California Teacher Swipes Candy Canes, Bans Jesus from School

Religious freedom advocates are calling on the West Covina (California) Unified School District to adopt policy changes and issue a formal apology after an alleged incident involving bullying against a Christian student.

Advocates for Faith & Freedom, an Irvine-based nonprofit law firm, issued a letter Monday on behalf of Isaiah Martinez, a first grader at Merced Elementary School who took traditional candy canes as Christmas gifts for his teacher, Valerie Lu, and classmates on Dec. 13, 2013, according to attorney Robert Tyler.

Each candy cane came with a message attached that recited the history of the candy cane, including references to the candy as a symbol of Jesus Christ, according to the letter Matinez-Demand-Letter-1 dated Jan. 6. [Editor’s note: the history attached to the candy canes is, of course, inaccurate and laden with religious symbolism never part of the origins of the candy cane. Click here to read the actual history of the candy cane.]

Attorneys say when Martinez brought the candy canes to class, Lu took possession of the candy canes, and after conferring with school principal Gordon Pfitzer, told Martinez that “Jesus is not allowed in school”.

Lu – at the apparent direction of Pfitzer – then ripped the candy cane message from each candy cane, threw the messages in the trash, and returned the candy canes back to Martinez for delivery to his classmates, according to attorneys.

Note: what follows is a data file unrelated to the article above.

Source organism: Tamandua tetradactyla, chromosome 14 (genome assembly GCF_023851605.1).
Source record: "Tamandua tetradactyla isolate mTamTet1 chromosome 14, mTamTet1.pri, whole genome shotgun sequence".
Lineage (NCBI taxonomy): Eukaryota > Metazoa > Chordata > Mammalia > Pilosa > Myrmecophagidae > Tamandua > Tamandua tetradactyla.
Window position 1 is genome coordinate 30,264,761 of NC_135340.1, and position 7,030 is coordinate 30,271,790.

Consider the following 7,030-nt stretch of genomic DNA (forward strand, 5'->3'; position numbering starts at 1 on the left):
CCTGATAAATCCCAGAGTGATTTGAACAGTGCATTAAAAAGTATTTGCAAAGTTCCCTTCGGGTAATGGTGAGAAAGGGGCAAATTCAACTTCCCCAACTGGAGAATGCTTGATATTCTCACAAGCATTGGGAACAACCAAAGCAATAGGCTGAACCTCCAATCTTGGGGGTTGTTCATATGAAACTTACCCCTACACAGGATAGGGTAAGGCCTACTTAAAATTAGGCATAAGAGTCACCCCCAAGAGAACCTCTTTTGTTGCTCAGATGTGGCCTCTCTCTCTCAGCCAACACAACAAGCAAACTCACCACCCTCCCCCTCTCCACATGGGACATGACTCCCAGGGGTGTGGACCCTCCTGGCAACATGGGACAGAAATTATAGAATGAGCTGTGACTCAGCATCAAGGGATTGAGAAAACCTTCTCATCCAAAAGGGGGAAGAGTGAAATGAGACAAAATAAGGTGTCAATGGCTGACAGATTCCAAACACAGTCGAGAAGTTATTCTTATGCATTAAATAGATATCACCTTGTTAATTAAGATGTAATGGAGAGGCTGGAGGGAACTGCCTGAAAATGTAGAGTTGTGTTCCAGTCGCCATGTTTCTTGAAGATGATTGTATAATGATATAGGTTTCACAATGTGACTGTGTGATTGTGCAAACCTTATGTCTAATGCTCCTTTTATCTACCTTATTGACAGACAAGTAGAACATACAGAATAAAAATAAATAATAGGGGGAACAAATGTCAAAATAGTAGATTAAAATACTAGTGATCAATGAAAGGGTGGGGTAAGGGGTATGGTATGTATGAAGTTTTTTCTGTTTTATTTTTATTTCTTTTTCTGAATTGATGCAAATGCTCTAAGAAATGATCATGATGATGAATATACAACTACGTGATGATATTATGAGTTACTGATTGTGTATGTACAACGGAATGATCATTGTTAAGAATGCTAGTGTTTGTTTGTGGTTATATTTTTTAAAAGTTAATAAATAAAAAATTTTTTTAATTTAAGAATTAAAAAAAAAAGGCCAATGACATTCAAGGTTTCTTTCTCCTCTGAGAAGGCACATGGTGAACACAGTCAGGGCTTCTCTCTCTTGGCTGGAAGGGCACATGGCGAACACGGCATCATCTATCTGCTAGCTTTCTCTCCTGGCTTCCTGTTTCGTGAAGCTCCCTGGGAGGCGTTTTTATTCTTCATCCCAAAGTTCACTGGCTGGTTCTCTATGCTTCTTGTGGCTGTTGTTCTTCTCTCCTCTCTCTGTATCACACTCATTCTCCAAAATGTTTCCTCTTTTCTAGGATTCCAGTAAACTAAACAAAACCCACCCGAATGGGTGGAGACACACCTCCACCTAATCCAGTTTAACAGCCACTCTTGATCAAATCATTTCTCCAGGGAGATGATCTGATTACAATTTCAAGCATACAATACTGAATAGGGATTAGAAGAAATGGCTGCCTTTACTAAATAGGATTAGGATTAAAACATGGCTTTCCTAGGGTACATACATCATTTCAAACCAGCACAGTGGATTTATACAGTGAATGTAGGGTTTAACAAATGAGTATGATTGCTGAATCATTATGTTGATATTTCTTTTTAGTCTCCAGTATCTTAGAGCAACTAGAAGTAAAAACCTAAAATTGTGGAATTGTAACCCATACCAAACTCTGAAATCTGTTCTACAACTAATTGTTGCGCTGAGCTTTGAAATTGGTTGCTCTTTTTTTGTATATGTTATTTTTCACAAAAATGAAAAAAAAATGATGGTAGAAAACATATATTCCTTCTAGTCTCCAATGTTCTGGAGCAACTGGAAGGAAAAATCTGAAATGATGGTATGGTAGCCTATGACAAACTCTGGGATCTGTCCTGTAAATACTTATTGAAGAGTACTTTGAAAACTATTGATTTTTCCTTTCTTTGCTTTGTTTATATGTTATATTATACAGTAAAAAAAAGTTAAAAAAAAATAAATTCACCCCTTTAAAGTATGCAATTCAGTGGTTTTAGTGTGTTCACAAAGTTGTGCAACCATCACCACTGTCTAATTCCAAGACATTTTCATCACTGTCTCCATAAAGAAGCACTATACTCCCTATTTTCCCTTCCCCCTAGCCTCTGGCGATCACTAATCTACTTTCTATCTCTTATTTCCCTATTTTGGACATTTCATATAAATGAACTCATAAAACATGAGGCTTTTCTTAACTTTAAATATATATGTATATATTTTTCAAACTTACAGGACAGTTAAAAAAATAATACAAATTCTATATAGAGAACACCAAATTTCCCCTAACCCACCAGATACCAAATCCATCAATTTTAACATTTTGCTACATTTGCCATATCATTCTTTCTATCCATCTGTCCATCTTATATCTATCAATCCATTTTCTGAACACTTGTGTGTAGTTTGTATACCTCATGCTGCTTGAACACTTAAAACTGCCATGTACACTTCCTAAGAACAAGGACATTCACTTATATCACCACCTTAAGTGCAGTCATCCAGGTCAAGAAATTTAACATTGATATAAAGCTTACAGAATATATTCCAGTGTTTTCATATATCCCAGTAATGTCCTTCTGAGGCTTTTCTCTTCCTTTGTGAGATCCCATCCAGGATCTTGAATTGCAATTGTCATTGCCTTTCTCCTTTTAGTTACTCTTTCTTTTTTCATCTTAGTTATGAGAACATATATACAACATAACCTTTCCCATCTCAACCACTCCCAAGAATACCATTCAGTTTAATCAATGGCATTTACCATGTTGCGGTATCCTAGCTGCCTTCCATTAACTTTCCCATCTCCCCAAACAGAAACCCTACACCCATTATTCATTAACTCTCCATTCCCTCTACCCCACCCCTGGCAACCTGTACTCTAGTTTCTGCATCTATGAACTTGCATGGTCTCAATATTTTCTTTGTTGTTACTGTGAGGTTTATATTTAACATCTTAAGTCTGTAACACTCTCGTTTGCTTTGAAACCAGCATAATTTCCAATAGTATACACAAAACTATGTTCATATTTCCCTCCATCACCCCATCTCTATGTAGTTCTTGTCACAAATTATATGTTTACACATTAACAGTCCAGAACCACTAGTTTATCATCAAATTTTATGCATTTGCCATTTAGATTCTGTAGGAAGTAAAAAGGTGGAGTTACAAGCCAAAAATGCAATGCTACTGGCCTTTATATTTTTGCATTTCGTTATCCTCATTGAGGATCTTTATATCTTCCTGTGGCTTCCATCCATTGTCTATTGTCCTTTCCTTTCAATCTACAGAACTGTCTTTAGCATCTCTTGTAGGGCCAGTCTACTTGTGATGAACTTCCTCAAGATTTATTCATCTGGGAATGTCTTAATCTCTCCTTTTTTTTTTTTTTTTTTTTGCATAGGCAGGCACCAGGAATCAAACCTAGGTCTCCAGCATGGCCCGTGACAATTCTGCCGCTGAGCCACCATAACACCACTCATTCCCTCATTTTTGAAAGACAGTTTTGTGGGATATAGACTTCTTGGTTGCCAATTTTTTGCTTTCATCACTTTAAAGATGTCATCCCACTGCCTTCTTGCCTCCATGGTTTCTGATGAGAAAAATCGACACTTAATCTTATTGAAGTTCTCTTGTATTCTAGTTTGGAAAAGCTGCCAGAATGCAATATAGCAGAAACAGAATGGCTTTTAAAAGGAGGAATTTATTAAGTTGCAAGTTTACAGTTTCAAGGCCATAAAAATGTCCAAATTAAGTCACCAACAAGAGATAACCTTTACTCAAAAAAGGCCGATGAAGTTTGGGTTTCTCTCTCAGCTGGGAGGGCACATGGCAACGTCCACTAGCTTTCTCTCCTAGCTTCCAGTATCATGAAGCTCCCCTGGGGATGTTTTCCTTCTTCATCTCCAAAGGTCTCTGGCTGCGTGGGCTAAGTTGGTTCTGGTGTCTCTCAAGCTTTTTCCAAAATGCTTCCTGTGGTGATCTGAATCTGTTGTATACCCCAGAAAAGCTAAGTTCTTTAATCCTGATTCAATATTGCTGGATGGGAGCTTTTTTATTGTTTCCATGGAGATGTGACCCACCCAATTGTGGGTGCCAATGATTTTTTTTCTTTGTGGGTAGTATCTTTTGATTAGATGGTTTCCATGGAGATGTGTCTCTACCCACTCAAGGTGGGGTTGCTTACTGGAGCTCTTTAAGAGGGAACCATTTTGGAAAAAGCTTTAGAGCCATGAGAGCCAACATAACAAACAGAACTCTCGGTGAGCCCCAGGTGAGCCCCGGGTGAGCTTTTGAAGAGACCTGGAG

In a statement, Tyler said the actions of the school district were “hostile and intimidating”, and called on officials to adopt an official policy that expressly prohibits school officials – including teachers – from “adopting any action or from engaging in any expression that can reasonably be viewed by a religiously affiliated student as disapproval of the student’s religion or hostile toward the student’s religion.”

“Advocates for Faith & Freedom has experienced a surge in phone calls from students and their parents across the country who are victims of religiously motivated bullying; not bullying by other students, but bullying by teachers and school officials,” said Tyler. “The pendulum has swung so far in the opposite direction that public schools are becoming a place of hostility toward Christian and other religiously-based worldviews.”

In addition to policy changes, Tyler also called for the West Covina Unified School District to implement training for teachers and other school officials on the First Amendment, “particularly as it relates to the rights of students to express themselves with religious viewpoints”.

There was no immediate reaction to the letter from school district officials.

A statement on the school district’s website (PDF) states school “programs and activities shall be free from discrimination, including harassment, with respect to a student’s actual or perceived sex, ethnic group identification, race, national origin, religion” and other characteristics.

This case is similar to another candy cane case from Plano, Texas, now more than a decade old, claiming that a student’s free speech rights were violated when he was not allowed to distribute candy canes with Christian messaging either.

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